Georgia Papacleovoulou, Shadi Abu-Hayyeh, Evanthia Nikolopoulou, Oscar Briz, Bryn M. Owen, Vanya Nikolova, Caroline Ovadia, Xiao Huang, Marja Vaarasmaki, Marc Baumann, Eugene Jansen, Christiane Albrecht, Marjo-Riitta Jarvelin, Jose J.G. Marin, A.S. Knisely, Catherine Williamson
Abnormalities in cell-cell communication and growth factor signaling pathways can lead to defects in maternal-fetal interactions during pregnancy, including immunologic rejection of the fetal/placental unit. In this study, we discovered that bone morphogenetic protein receptor type 2 (BMPR2) is essential for postimplantation physiology and fertility. Despite normal implantation and early placental/fetal development, deletion of
Takashi Nagashima, Qinglei Li, Caterina Clementi, John P. Lydon, Francesco J. DeMayo, Martin M. Matzuk
The remodeling of maternal uterine spiral arteries (SAs) is an essential process for ensuring low-resistance, high-capacitance blood flow to the growing fetus. Failure of SAs to remodel is causally associated with preeclampsia, a common and life-threatening complication of pregnancy that is harmful to both mother and fetus. Here, using both loss-of-function and gain-of-function genetic mouse models, we show that expression of the pregnancy-related peptide adrenomedullin (AM) by fetal trophoblast cells is necessary and sufficient to promote appropriate recruitment and activation of maternal uterine NK (uNK) cells to the placenta and ultimately facilitate remodeling of maternal SAs. Placentas that lacked either AM or its receptor exhibited reduced fetal vessel branching in the labyrinth, failed SA remodeling and reendothelialization, and markedly reduced numbers of maternal uNK cells. In contrast, overexpression of AM caused a reversal of these phenotypes with a concomitant increase in uNK cell content in vivo. Moreover, AM dose-dependently stimulated the secretion of numerous chemokines, cytokines, and MMPs from uNK cells, which in turn induced VSMC apoptosis. These data identify an essential function for fetal-derived factors in the maternal vascular adaptation to pregnancy and underscore the importance of exploring AM as a biomarker and therapeutic agent for preeclampsia.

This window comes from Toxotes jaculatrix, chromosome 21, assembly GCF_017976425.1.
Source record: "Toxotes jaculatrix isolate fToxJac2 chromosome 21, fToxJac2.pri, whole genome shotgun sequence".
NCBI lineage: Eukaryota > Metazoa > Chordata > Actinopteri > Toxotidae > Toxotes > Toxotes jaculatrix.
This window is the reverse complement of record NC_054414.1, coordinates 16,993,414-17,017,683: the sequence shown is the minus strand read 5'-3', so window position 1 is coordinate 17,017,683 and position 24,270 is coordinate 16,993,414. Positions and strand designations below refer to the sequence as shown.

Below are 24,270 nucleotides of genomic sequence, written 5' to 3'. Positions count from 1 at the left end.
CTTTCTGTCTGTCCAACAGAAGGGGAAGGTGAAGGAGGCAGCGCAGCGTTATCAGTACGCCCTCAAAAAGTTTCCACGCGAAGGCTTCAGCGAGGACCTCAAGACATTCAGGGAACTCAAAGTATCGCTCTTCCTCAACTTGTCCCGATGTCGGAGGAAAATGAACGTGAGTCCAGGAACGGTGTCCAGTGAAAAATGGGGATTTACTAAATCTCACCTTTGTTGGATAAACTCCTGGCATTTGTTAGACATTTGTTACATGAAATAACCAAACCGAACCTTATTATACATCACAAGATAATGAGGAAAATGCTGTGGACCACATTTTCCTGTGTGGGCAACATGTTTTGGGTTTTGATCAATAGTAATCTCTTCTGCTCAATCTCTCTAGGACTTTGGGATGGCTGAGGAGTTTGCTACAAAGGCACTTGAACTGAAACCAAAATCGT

Manyu Li, Nicole M.J. Schwerbrock, Patricia M. Lenhart, Kimberly L. Fritz-Six, Mahita Kadmiel, Kathleen S. Christine, Daniel M. Kraus, Scott T. Espenschied, Helen H. Willcockson, Christopher P. Mack, Kathleen M. Caron